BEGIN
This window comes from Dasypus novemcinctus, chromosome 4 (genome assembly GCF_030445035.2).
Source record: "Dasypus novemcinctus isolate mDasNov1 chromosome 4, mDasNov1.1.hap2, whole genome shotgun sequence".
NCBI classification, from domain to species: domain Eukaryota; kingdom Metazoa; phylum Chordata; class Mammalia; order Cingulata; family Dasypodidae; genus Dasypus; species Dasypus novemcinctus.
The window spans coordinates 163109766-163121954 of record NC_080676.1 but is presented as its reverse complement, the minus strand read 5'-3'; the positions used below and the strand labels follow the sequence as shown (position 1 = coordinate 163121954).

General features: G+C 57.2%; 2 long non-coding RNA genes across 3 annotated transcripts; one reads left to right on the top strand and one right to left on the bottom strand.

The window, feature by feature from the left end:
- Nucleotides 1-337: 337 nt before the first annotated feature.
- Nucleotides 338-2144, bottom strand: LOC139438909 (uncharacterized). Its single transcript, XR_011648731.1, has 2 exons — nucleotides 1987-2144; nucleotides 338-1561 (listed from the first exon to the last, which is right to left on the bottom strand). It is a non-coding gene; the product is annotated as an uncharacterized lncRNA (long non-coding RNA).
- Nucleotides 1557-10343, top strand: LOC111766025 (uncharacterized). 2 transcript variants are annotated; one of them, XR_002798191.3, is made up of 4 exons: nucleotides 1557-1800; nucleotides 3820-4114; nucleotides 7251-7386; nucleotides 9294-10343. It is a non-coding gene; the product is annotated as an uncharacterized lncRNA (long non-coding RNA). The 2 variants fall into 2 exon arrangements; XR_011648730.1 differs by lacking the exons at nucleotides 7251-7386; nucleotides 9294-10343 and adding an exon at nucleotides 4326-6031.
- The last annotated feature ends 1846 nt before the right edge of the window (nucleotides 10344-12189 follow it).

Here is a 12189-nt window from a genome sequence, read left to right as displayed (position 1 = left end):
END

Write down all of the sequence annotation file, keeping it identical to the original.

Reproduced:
This window comes from Dasypus novemcinctus, chromosome 4 (genome assembly GCF_030445035.2).
Source record: "Dasypus novemcinctus isolate mDasNov1 chromosome 4, mDasNov1.1.hap2, whole genome shotgun sequence".
NCBI classification, from domain to species: domain Eukaryota; kingdom Metazoa; phylum Chordata; class Mammalia; order Cingulata; family Dasypodidae; genus Dasypus; species Dasypus novemcinctus.
The window spans coordinates 163109766-163121954 of record NC_080676.1 but is presented as its reverse complement, the minus strand read 5'-3'; the positions used below and the strand labels follow the sequence as shown (position 1 = coordinate 163121954).

General features: G+C 57.2%; 2 long non-coding RNA genes across 3 annotated transcripts; one reads left to right on the top strand and one right to left on the bottom strand.

The window, feature by feature from the left end:
- Nucleotides 1-337: 337 nt before the first annotated feature.
- Nucleotides 338-2144, bottom strand: LOC139438909 (uncharacterized). Its single transcript, XR_011648731.1, has 2 exons — nucleotides 1987-2144; nucleotides 338-1561 (listed from the first exon to the last, which is right to left on the bottom strand). It is a non-coding gene; the product is annotated as an uncharacterized lncRNA (long non-coding RNA).
- Nucleotides 1557-10343, top strand: LOC111766025 (uncharacterized). 2 transcript variants are annotated; one of them, XR_002798191.3, is made up of 4 exons: nucleotides 1557-1800; nucleotides 3820-4114; nucleotides 7251-7386; nucleotides 9294-10343. It is a non-coding gene; the product is annotated as an uncharacterized lncRNA (long non-coding RNA). The 2 variants fall into 2 exon arrangements; XR_011648730.1 differs by lacking the exons at nucleotides 7251-7386; nucleotides 9294-10343 and adding an exon at nucleotides 4326-6031.
- The last annotated feature ends 1846 nt before the right edge of the window (nucleotides 10344-12189 follow it).

Here is a 12189-nt window from a genome sequence, read left to right as displayed (position 1 = left end):